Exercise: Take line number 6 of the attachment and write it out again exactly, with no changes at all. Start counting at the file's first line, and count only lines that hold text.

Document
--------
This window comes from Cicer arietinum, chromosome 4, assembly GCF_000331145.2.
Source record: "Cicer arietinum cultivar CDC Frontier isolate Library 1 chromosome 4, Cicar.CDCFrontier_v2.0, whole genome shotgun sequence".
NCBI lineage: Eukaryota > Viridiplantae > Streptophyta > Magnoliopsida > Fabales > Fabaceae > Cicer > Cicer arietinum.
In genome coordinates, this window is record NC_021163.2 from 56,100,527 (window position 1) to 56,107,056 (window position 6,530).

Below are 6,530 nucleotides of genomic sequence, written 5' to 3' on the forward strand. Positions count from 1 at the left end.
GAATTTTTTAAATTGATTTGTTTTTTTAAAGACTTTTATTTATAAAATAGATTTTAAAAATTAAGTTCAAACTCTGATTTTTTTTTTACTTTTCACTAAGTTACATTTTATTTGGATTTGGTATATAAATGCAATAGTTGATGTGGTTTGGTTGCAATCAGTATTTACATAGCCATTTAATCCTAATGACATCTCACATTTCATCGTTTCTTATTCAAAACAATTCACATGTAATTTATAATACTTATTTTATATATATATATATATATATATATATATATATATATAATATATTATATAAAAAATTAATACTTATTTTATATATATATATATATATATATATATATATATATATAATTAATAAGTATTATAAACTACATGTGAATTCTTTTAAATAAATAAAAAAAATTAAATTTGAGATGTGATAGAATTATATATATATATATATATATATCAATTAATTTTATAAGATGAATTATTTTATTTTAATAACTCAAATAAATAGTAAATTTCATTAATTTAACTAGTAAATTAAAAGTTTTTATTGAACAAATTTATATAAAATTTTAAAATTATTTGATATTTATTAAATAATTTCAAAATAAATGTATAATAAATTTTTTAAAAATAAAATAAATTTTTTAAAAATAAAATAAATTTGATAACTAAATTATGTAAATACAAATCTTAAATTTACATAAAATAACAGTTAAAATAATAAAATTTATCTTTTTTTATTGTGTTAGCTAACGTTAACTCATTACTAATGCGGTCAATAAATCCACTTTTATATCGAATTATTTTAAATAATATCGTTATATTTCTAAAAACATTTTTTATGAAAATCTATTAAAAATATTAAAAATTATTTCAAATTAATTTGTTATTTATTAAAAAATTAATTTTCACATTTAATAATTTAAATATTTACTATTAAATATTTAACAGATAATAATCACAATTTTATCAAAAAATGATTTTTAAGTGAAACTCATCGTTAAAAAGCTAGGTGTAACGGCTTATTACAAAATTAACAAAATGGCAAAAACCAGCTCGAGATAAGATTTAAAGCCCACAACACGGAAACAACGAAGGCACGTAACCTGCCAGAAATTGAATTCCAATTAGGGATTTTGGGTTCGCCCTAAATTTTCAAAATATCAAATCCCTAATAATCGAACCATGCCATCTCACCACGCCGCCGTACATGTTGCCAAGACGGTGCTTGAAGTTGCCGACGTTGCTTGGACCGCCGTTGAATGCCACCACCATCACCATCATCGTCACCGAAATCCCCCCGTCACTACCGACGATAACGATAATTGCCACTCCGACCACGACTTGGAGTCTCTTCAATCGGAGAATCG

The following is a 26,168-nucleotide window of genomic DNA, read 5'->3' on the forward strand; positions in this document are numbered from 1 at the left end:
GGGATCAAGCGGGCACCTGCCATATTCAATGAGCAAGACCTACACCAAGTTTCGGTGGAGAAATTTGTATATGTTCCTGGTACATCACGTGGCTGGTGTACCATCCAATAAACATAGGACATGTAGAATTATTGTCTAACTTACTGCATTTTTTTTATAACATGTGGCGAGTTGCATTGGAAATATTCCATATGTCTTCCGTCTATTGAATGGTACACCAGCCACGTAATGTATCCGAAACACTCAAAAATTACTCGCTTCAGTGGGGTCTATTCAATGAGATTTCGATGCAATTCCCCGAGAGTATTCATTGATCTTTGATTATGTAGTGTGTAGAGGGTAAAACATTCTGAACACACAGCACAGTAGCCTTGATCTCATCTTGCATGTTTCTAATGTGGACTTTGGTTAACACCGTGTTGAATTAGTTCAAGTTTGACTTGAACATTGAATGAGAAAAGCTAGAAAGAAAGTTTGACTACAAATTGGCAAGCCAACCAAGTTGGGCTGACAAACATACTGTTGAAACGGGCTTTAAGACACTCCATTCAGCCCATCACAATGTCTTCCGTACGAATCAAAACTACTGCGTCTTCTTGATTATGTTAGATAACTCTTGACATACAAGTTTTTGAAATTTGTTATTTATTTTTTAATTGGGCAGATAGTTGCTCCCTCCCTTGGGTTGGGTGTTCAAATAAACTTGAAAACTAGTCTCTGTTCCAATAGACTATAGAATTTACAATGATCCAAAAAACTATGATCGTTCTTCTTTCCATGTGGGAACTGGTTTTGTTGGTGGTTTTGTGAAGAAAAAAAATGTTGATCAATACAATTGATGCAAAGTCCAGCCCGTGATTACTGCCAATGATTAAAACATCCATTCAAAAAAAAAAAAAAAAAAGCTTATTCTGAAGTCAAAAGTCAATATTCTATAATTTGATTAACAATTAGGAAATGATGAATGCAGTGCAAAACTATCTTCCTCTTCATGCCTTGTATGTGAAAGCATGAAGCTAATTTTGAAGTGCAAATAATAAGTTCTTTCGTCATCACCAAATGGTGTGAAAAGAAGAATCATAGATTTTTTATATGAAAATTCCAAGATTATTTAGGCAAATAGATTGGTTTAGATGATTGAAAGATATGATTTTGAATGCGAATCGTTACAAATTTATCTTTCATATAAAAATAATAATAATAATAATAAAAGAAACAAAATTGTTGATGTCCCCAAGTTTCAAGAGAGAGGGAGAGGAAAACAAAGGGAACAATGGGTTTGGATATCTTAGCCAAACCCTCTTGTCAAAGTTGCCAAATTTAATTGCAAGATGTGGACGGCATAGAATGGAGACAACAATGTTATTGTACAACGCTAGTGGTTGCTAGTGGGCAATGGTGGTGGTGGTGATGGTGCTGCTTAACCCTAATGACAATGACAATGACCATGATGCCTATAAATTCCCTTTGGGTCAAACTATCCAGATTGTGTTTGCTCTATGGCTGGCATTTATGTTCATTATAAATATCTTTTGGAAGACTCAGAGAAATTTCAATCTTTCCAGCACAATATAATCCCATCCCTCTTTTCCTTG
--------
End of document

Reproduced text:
GAATTTTTTAAATTGATTTGTTTTTTTAAAGACTTTTATTTATAAAATAGATTTTAAAAATTAAGTTCAAACTCTGATTTTTTTTTTACTTTTCACTAAGTTACATTTTATTTGGATTTGGTATATAAATGCAATAGTTGATGTGGTTTGGTTGCAATCAGTATTTACATAGCCATTTAATCCTAATGACATCTCACATTTCATCGTTTCTTATTCAAAACAATTCACATGTAATTTATAATACTTATTTTATATATATATATATATATATATATATATATATATATAATATATTATATAAAAAATTAATACTTATTTTATATATATATATATATATATATATATATATATATATAATTAATAAGTATTATAAACTACATGTGAATTCTTTTAAATAAATAAAAAAAATTAAATTTGAGATGTGATAGAATTATATATATATATATATATATATCAATTAATTTTATAAGATGAATTATTTTATTTTAATAACTCAAATAAATAGTAAATTTCATTAATTTAACTAGTAAATTAAAAGTTTTTATTGAACAAATTTATATAAAATTTTAAAATTATTTGATATTTATTAAATAATTTCAAAATAAATGTATAATAAATTTTTTAAAAATAAAATAAATTTTTTAAAAATAAAATAAATTTGATAACTAAATTATGTAAATACAAATCTTAAATTTACATAAAATAACAGTTAAAATAATAAAATTTATCTTTTTTTATTGTGTTAGCTAACGTTAACTCATTACTAATGCGGTCAATAAATCCACTTTTATATCGAATTATTTTAAATAATATCGTTATATTTCTAAAAACATTTTTTATGAAAATCTATTAAAAATATTAAAAATTATTTCAAATTAATTTGTTATTTATTAAAAAATTAATTTTCACATTTAATAATTTAAATATTTACTATTAAATATTTAACAGATAATAATCACAATTTTATCAAAAAATGATTTTTAAGTGAAACTCATCGTTAAAAAGCTAGGTGTAACGGCTTATTACAAAATTAACAAAATGGCAAAAACCAGCTCGAGATAAGATTTAAAGCCCACAACACGGAAACAACGAAGGCACGTAACCTGCCAGAAATTGAATTCCAATTAGGGATTTTGGGTTCGCCCTAAATTTTCAAAATATCAAATCCCTAATAATCGAACCATGCCATCTCACCACGCCGCCGTACATGTTGCCAAGACGGTGCTTGAAGTTGCCGACGTTGCTTGGACCGCCGTTGAATGCCACCACCATCACCATCATCGTCACCGAAATCCCCCCGTCACTACCGACGATAACGATAATTGCCACTCCGACCACGACTTGGAGTCTCTTCAATCGGAGAATCG